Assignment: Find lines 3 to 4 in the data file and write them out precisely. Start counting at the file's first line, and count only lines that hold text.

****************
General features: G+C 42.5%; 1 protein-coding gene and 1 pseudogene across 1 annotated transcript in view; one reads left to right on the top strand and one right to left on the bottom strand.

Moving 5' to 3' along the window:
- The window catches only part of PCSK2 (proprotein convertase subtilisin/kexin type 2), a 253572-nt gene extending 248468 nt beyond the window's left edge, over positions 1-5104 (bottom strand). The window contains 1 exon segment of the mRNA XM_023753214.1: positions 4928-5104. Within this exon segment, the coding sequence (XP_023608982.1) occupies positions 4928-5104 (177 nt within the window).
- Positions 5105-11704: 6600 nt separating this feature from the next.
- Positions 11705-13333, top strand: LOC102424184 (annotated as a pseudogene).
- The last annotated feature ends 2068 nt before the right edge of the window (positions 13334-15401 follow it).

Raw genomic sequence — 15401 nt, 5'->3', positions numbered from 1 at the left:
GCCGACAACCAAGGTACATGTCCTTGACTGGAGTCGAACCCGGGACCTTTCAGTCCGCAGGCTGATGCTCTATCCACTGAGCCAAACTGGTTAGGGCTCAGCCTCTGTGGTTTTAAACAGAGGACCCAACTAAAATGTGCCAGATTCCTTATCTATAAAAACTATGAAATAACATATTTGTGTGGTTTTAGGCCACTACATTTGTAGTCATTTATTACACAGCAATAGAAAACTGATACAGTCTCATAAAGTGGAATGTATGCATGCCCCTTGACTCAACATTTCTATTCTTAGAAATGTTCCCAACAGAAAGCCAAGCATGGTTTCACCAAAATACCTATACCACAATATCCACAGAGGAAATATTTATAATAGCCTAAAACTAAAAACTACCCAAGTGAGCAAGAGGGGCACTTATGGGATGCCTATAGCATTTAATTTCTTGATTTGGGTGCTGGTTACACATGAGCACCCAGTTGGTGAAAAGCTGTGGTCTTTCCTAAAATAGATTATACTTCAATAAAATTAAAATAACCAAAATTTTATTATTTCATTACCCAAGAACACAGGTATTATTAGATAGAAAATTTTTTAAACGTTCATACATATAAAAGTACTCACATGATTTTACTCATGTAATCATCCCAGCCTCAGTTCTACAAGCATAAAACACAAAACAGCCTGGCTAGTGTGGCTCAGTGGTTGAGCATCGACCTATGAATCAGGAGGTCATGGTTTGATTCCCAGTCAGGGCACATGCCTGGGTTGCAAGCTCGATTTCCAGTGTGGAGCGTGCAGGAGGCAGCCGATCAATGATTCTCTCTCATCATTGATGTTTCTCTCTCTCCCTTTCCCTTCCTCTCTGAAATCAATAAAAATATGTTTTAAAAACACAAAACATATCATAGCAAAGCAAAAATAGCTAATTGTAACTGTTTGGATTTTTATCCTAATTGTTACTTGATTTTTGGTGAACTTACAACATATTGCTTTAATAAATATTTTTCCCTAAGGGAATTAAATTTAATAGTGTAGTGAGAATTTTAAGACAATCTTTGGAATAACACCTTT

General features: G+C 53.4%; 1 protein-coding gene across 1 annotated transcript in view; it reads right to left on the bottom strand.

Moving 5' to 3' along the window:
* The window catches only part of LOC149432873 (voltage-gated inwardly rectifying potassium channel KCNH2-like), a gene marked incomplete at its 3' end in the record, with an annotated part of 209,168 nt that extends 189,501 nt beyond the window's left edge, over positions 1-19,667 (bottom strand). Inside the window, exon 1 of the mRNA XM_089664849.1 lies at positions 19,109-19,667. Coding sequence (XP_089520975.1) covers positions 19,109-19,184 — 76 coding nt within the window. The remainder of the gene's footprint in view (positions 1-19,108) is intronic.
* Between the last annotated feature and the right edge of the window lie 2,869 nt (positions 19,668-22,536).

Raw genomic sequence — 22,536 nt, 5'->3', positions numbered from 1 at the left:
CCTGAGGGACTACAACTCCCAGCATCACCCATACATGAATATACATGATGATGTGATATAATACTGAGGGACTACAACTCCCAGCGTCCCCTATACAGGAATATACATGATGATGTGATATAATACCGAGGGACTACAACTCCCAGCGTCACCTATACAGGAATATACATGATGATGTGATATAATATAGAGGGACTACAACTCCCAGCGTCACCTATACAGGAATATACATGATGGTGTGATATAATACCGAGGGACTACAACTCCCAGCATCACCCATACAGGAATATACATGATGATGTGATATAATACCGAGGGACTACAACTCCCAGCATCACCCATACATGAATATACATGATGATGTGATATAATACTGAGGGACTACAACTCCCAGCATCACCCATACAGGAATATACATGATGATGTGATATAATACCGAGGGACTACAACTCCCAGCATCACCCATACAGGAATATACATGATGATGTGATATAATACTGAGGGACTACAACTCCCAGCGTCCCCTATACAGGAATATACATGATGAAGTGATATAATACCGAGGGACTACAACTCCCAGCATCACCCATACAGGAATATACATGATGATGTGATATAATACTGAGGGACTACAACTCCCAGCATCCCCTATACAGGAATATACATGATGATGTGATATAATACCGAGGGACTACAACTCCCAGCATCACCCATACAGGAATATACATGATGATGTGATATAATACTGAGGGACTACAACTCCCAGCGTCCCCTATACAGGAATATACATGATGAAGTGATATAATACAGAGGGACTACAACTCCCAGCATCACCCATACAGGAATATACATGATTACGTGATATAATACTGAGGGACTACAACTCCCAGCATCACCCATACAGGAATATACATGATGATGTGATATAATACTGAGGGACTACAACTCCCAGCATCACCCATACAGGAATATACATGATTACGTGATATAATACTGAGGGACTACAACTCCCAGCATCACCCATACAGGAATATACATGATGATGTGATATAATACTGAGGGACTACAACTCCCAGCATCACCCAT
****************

- The window catches only part of PCSK2 (proprotein convertase subtilisin/kexin type 2), a 253572-nt gene extending 248468 nt beyond the window's left edge, over positions 1-5104 (bottom strand). The window contains 1 exon segment of the mRNA XM_023753214.1: positions 4928-5104. Within this exon segment, the coding sequence (XP_023608982.1) occupies positions 4928-5104 (177 nt within the window).
- Positions 5105-11704: 6600 nt separating this feature from the next.